Thanks so much for yet another thoughtful review. :) Report Review
First off, I want to apologize for taking so long to get to this review. It's really appalling to leave people waiting so long. Secondly, in your request, you said the title was "Sough," but the link took me here. I didn't see anything called "Sough" on your author page, so I assume perhaps you've changed the title in the past month. I do hope I'm reviewing what you wished me to review.
I'll be upfront here: I usually get confused when I read stories that are broken up with different times like this. *whimpers* My poor logical (I wish) brain, trying to put everything in order. I mention this because I feel I didn't gain as full an understanding of your story as I should have, which isn't terribly unusual for me when it comes to reading something in this format, unfortunately.
I'm also still trying to figure out why you used the present tense in certain sections. I feel like I may be missing something obvious here. It is only in the May 2 sections, but not in the first May 2 section. I suppose you do it because May 2 is the "present" in the story? And all the other dates are the past? Is there a particular significance to the first May 2 section being in the past tense while all the others are present?
You also threw me an unexpected challenge by including two OCs! (I assume they're OCs, anyway, although I suppose they could be obscure canon characters.) I've gotten lazy reading fanfiction; in reading your story, I realized I've become accustomed to already knowing the characters before I even start reading.
I can't figure out how much younger June is than Ruth. For most of the story, I was assuming she was only a couple of years younger, but near the end, Ruth calls her "little Junie" or similar, which makes me think several years younger. I can't say I liked Ruth very much, but she felt real. Human. I liked that you showed her ugly side as well as her normal side.
In fact, this story feels very honest to me. By that, I mean it's more like a true reporting of human experience. That can be difficult to find in fanfiction.
My favorite part was actually the end, which does appear to be what the whole story is building up to, anyway. I am very impressed with your characterization of Luna. She is one of my favorite characters, but I rarely like the way she is portrayed in fanfiction. She's a difficult character to get right, but you did an excellent job. I thought some of the dialogue was slightly different than I picture Luna's voice normally, but it wasn't enough to jar me. I can't even point at anything specific to explain what I mean!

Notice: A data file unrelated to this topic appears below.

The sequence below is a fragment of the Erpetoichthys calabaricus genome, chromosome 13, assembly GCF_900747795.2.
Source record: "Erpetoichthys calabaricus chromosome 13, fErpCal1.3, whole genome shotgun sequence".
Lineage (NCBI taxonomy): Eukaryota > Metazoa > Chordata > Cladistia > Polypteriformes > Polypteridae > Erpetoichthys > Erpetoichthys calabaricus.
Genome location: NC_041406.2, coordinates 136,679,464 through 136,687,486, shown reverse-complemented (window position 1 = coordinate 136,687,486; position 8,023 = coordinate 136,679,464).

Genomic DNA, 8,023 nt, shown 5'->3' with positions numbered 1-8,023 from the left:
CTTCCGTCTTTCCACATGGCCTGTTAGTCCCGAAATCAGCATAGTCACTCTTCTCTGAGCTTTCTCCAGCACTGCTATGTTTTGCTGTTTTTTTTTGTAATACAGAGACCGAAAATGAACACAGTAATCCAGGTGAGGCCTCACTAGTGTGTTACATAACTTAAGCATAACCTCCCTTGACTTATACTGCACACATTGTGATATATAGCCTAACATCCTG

Anyway, very interesting piece. I can't say I "enjoyed" it, exactly, as it wasn't the most cheerful, enjoyable piece. However, I found myself drawn in to the story, and I have a favorable impression of the overall effect of the piece. Nice work.Author's Response: I changed the title, so you did review the right story. :)
I understand what you mean when you say it was confusing. In fact, this is kind of chronological, ony that there are two different timelines - one is the set of events which happen on the 2nd of May - which is significant because it is the day the war ended after Voldemort was killed - and the other set of events transpire during the preceding year.
As to why some of the sections are in past tense and some in present... I wanted to divorce the past from their present - by which I mean I use the past tense for events of the past, by which I mean events that happened prior to Voldemort's death. Also, as you've observed, one of the sections of the May 2 narrative are in past tense, and the rest are in present. That's because, to me, the death of Voldemort seemed to usher in a new epoch and a better world. So from June's perspective - and I chose June here as she's clearly the more innocent of the two, and to think that the coming days would be better than the times they've been through would be nothing but naive, perhaps a hope or a dream that only someone as naive as June can harbour - all the events which happen after the Voldemort's death are narrated in present tense, as they seemed to connote the 'present' or the 'better times' to me. But this is clearly not the case, which is echoed in the story when Ruth tells Harry that the world is not necessarily a better place.
Yes, June and Ruth are OC's I created, and I think it has been mentioned in the second section or third section of the story that June is twelve and Ruth is eighteen. I completely understand what you mean when you say Ruth was not likeable, she definitely was not, but the turbulent and dangerous times she lived in brought out the worst in her. She is not exactly a bad person, but she's human and I attempted to make her as real as possible. Personally, realistic characters appeal to me much more than plainly likeable characters.
I'm glad you think I got Luna right, even if her dialogue doesn't quite corroborate this view. Luna is so whimsical and unpredictable, and to some extent, I think writers have some leeway whilst writing her. Some of the dialogue could have been a little too verbose, maybe, yet I don't think anyone can really have her pegged in entirety. I tried to do my best, and hopefully it wasn't TOO off-key. :)
Thanks so much for this review, and I'm sorry it took me so long to get round to responding to it. :) Report Review